Appeal from the Circuit Court of Cook County; the Hon. Paul F.
Elward, Judge, presiding.
JUSTICE MCNAMARA DELIVERED THE OPINION OF THE COURT:
Rehearing denied January 8, 1987.
Plaintiffs filed four separate actions against defendants, the city of Chicago and its various officers, challenging the constitutionality of the Chicago boat-mooring tax. Plaintiffs appeal from trial court orders dismissing their actions on various grounds. The four actions were consolidated on appeal.
The mooring tax was enacted by the Chicago city council December 27, 1983, and was to be effective January 1, 1984. It reads, in relevant part:
"200.8-2.A. A tax is hereby imposed upon any watercraft moored or docked for a fee in any harbor, river or other body of water within the corporate limits or jurisdiction of the City of Chicago, * * * at a rate of 50% of such mooring or docking fee. * * * The tax herein shall be due by March 1 of each calendar year for mooring or docking fees paid by February 1 of such year for the right to moor or dock said watercraft in said year. For any mooring or docking fee paid after February 1 of any year for the right to moor or dock said watercraft in said year, the tax herein shall be due within 30 days of the payment of said fee. * * *"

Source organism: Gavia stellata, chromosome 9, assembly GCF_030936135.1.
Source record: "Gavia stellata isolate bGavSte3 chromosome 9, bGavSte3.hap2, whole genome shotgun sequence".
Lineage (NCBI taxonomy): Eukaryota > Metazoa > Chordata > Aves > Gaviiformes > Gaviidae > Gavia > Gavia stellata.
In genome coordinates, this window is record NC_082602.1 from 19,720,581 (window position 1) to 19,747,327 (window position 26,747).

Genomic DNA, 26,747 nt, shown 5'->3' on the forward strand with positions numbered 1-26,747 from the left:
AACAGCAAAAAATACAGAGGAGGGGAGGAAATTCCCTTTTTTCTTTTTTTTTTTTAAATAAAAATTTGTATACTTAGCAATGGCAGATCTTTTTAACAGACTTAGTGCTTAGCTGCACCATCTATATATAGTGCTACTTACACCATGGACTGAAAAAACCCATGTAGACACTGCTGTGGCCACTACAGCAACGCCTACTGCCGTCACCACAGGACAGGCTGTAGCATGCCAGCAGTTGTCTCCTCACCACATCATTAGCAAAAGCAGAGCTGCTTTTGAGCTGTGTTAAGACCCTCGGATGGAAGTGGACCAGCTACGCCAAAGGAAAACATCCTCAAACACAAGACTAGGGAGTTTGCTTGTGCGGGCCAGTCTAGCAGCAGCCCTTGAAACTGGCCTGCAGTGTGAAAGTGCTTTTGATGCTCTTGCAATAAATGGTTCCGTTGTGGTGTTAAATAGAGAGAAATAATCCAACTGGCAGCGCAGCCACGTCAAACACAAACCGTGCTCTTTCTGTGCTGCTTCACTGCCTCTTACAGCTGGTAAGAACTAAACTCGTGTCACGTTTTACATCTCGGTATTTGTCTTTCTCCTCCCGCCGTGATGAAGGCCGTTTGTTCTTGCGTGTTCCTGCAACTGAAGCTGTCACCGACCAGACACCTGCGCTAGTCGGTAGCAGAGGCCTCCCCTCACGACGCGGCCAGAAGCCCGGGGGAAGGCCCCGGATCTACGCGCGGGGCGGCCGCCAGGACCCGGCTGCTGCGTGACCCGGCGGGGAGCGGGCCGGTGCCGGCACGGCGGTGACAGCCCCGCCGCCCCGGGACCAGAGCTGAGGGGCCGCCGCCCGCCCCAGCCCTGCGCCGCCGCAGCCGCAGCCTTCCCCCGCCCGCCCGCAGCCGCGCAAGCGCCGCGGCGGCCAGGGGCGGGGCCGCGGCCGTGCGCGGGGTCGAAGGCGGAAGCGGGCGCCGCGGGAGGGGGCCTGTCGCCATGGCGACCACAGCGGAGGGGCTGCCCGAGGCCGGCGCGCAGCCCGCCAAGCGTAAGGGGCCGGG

"200.8-6.B. The tax imposed herein shall not apply to any watercraft, its owner, operator or person in possession to the extent the imposition of this tax upon such would violate the Constitution of the United States or the State of Illinois. * * *"
"200.8-6. Whenever it appears to any person that he should not be required to pay any tax imposed herein he may file a protest along with his payment and request a hearing. A hearing shall, thereafter, be provided by the Director * * *. * * *"
"200.8-8. Any person found guilty of violating, disobeying, neglecting or refusing to comply with any of the provisions of this Chapter, except as otherwise provided, upon conviction shall be punished by a fine of not less than $50.00 nor more than $100.00 for each offense in any 180-day period, provided, that all actions seeking the imposition of fines only shall be filed as quasi-criminal actions subject to the provisions of the Illinois Code of Civil Procedure * * *. Repeated offenses in excess of three within any 180-day period may also be punishable as a misdemeanor by incarceration in the County Jail for a term not to exceed six months under the procedures set forth in section 1-2-1.1 of the Illinois Municipal Code * * * and under provisions of the Illinois Code of Criminal Procedure * * * in a separate proceeding." (Chicago Municipal Code ch. 200.8 (1984).)